In its fourth quarter 2014 report on household debt and credit, the Federal Reserve Bank of New York said that debt rose by $117 billion in the quarter, and total indebtedness at the end of December totaled $11.83 trillion. That is a year-over-year increase of $306 billion.
They've stopped corrections. They've stymied fevers. And now, on the ground, the tinder is thicker than ever. But watch out, we're beginning to see more and more sparks. Fifty-dollar oil. $1.6 trillion in government debt trading below zero yields. Ambrose Evans Pritchard:
Sweden has cut interest rates below zero and launched quantitative easing to fight deflation, becoming the latest Scandinavian state to join Europe's escalating currency wars.
If Europe is alight, China is like an exploding fireworks factory. In the space of a few months, China has gone to trying to damper down the effects of so much capital rushing into the country, to trying to increase it.
The Riksbank caught markets by surprise, reducing the benchmark lending rate to minus 0.10pc and unveiled its first asset purchases, vowing to take further action at any time to stop the country falling into a deflationary trap. The bank presented the move as precautionary step due to rising risks of a "poorer outcome abroad" and the crisis in Greece.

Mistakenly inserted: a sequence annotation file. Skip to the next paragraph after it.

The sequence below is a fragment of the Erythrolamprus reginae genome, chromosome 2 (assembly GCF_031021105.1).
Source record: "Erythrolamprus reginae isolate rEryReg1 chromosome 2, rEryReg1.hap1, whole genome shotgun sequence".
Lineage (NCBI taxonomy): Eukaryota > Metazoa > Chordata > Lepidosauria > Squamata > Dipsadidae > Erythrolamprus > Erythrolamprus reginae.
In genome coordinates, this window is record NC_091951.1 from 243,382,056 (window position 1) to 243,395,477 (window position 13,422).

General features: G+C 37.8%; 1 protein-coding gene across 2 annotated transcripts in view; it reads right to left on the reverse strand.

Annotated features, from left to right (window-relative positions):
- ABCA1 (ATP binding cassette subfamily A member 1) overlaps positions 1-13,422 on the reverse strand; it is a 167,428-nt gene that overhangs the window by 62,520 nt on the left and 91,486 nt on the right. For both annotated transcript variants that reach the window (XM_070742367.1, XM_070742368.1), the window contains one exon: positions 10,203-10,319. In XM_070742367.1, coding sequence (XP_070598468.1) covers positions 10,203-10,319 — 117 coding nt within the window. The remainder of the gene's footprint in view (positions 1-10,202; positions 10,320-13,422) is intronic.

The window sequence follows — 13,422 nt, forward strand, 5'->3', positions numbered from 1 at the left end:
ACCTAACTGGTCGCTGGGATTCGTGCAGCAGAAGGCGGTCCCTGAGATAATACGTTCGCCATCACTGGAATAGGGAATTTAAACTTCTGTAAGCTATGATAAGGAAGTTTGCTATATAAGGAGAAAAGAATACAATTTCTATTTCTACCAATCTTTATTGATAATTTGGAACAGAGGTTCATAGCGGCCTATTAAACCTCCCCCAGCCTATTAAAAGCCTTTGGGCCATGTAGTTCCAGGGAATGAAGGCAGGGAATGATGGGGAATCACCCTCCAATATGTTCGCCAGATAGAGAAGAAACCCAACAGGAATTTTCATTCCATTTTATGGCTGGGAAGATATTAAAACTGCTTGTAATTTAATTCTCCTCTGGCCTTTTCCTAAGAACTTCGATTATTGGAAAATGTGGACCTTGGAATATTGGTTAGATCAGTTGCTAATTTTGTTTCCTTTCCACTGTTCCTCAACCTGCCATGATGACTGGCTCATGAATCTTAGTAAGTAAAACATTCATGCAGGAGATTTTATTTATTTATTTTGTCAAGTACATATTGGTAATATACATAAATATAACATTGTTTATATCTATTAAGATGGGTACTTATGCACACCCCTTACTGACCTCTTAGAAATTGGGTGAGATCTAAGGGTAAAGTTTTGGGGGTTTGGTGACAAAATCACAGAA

Janet Henry from HSBC said the measures are clearly a "beggar-thy neighbour" manoeuvre to weaken the krone, the latest such action in a global currency war that does little to tackle the deeper problem of deficient world demand.
Why? China's huge debts are secured by real estate. And real estate prices in the Middle Kingdom are falling. Zero Hedge:
...new-home prices in the world's most populous country just recorded their biggest annual decline eve r!
Let nature take her course? Let the fire burn itself out? Not a chance.
On a sequential basis, housing prices in the primary market fell 0.4% mom in January, more than the 0.3% decline in December. 64 out of 70 cities monitored by China's National Bureau of Statistics (NBS) saw housing prices fall from the previous month (vs. 67 out of 70 cities in December). The largest month-over-month price fall came from Quanzhou, a lower tier city in Fujian province.
Broken down by Goldman, on a year-over-year, population-weighted basis, housing prices were down -5.0% (vs. -4.3% yoy in December). Hangzhou continued to be the city with the largest price correction, with the yoy housing price down 10.1%, vs. 9.9% in December.
What's worse, is that the tepid dead-cat bounce seen in the past few months has once again ended and is now headed lower yet again.
Telling other people what to do, even though you don't know what you're talking about, is the cornerstone of US foreign policy. Worldwide, the economics profession - forgetting 2 centuries of thoughtful analysis on the subject - has taken it up too. Economists have become control freaks, desperate to stop any freely-occurring event in the markets, especially if it is a correction.
But what is a correction if not a forest fire in the economy...burning up the mistakes, getting rid of the undergrowth, and cleaning up the economy?
And what is a bear market if not a fever...raising temperatures so as to kill the parasites that feed on the economy's vital organs?
Without little corrections and small fevers, won't the next crisis be even bigger?
Bill Bonner is the President & Founder of Agora Inc, an international publisher of financial and special interest books and newsletters.